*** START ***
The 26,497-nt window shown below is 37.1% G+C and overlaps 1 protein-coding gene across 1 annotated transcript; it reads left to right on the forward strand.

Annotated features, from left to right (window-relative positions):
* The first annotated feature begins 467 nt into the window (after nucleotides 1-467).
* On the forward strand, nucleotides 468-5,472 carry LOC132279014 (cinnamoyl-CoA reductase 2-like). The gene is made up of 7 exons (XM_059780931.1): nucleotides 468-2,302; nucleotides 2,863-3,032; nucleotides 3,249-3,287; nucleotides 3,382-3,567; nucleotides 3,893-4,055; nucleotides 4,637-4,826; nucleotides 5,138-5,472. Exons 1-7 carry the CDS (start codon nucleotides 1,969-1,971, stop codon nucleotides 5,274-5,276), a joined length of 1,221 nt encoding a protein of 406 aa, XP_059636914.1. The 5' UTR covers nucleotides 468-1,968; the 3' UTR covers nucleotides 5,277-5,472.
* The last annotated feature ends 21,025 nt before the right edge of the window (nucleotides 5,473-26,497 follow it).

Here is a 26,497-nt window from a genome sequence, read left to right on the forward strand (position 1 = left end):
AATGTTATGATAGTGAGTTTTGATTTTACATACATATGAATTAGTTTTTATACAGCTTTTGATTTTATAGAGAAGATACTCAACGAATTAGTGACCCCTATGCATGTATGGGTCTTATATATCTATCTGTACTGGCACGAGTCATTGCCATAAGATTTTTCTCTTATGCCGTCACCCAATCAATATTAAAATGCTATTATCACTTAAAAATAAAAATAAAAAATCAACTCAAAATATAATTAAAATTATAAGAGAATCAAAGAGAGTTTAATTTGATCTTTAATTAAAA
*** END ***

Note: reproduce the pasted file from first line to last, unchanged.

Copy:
The 26,497-nt window shown below is 37.1% G+C and overlaps 1 protein-coding gene across 1 annotated transcript; it reads left to right on the forward strand.

Annotated features, from left to right (window-relative positions):
* The first annotated feature begins 467 nt into the window (after nucleotides 1-467).
* On the forward strand, nucleotides 468-5,472 carry LOC132279014 (cinnamoyl-CoA reductase 2-like). The gene is made up of 7 exons (XM_059780931.1): nucleotides 468-2,302; nucleotides 2,863-3,032; nucleotides 3,249-3,287; nucleotides 3,382-3,567; nucleotides 3,893-4,055; nucleotides 4,637-4,826; nucleotides 5,138-5,472. Exons 1-7 carry the CDS (start codon nucleotides 1,969-1,971, stop codon nucleotides 5,274-5,276), a joined length of 1,221 nt encoding a protein of 406 aa, XP_059636914.1. The 5' UTR covers nucleotides 468-1,968; the 3' UTR covers nucleotides 5,277-5,472.
* The last annotated feature ends 21,025 nt before the right edge of the window (nucleotides 5,473-26,497 follow it).

Here is a 26,497-nt window from a genome sequence, read left to right on the forward strand (position 1 = left end):
AATGTTATGATAGTGAGTTTTGATTTTACATACATATGAATTAGTTTTTATACAGCTTTTGATTTTATAGAGAAGATACTCAACGAATTAGTGACCCCTATGCATGTATGGGTCTTATATATCTATCTGTACTGGCACGAGTCATTGCCATAAGATTTTTCTCTTATGCCGTCACCCAATCAATATTAAAATGCTATTATCACTTAAAAATAAAAATAAAAAATCAACTCAAAATATAATTAAAATTATAAGAGAATCAAAGAGAGTTTAATTTGATCTTTAATTAAAA